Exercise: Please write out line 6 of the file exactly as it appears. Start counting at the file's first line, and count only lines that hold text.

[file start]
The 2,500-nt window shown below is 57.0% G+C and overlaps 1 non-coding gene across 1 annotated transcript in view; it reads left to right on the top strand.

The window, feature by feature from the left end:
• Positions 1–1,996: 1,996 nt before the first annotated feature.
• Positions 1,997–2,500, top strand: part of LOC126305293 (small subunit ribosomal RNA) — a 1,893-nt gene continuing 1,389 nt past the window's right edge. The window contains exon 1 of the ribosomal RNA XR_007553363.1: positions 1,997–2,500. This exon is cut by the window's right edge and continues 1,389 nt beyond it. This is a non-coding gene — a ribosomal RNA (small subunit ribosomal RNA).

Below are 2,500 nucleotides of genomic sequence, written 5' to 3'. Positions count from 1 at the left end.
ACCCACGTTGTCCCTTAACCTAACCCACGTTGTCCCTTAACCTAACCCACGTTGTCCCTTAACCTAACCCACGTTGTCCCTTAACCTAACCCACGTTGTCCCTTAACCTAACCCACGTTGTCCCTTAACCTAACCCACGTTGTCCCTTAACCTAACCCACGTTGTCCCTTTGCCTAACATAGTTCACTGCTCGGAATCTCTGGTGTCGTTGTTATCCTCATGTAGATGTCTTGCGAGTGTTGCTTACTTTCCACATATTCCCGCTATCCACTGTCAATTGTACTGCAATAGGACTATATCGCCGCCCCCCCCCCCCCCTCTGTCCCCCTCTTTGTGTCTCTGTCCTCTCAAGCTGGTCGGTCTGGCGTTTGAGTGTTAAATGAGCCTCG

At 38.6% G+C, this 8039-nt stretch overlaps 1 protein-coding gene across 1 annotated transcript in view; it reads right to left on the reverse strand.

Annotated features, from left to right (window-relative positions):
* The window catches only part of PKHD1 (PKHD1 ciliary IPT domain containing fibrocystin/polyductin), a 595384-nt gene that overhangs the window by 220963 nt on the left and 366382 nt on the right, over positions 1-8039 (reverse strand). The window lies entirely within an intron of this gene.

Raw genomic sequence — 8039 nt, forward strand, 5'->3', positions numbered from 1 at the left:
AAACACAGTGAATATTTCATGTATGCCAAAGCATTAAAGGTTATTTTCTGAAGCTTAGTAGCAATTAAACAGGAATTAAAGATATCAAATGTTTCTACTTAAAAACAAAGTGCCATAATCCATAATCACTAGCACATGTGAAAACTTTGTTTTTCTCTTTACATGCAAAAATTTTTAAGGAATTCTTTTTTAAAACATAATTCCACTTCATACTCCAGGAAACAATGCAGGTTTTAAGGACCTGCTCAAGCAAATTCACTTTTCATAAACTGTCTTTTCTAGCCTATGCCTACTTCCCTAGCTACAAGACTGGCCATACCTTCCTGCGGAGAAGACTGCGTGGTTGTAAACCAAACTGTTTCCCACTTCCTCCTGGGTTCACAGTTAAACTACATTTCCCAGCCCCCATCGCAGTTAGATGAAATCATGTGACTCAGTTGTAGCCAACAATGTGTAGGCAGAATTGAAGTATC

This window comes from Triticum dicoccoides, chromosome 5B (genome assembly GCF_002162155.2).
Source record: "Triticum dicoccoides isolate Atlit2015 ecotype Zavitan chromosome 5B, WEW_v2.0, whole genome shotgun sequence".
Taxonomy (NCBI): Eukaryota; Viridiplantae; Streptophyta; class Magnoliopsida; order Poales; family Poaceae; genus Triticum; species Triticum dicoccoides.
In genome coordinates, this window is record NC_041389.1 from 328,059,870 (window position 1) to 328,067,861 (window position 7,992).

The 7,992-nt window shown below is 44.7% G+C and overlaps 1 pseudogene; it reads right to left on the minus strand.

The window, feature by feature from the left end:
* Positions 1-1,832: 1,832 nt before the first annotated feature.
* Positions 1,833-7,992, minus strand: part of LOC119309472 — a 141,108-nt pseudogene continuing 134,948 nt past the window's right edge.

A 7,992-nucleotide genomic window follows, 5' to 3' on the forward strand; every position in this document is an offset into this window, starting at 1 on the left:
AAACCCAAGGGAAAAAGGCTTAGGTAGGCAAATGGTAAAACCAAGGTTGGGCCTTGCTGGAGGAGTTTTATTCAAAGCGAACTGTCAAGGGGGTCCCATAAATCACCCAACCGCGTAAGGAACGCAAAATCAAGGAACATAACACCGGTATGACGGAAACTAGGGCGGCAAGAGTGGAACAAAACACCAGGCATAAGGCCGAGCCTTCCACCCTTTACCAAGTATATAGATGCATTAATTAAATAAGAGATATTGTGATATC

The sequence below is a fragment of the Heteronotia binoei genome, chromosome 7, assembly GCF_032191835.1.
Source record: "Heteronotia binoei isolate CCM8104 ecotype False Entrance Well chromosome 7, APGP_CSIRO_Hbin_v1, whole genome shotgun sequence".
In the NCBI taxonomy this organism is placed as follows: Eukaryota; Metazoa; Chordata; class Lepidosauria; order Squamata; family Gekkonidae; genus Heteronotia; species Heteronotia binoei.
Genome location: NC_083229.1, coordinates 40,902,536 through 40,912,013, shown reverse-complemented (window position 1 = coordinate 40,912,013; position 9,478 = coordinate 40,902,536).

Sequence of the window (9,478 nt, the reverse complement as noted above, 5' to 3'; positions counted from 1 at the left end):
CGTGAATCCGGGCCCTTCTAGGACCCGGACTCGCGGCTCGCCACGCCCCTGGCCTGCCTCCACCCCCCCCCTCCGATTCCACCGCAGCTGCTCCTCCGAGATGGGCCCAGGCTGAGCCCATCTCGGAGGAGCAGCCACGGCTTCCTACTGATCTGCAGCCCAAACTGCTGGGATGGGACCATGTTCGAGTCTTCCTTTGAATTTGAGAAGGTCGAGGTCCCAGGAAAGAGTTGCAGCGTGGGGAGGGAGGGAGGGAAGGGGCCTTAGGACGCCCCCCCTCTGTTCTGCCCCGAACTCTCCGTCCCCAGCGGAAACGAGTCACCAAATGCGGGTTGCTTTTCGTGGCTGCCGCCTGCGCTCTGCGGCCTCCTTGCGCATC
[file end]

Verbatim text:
ACCCACGTTGTCCCTTAACCTAACCCACGTTGTCCCTTAACCTAACCCACGTTGTCCCTTAACCTAACCCACGTTGTCCCTTAACCTAACCCACGTTGTCCCTTAACCTAACCCACGTTGTCCCTTAACCTAACCCACGTTGTCCCTTAACCTAACCCACGTTGTCCCTTTGCCTAACATAGTTCACTGCTCGGAATCTCTGGTGTCGTTGTTATCCTCATGTAGATGTCTTGCGAGTGTTGCTTACTTTCCACATATTCCCGCTATCCACTGTCAATTGTACTGCAATAGGACTATATCGCCGCCCCCCCCCCCCCCTCTGTCCCCCTCTTTGTGTCTCTGTCCTCTCAAGCTGGTCGGTCTGGCGTTTGAGTGTTAAATGAGCCTCG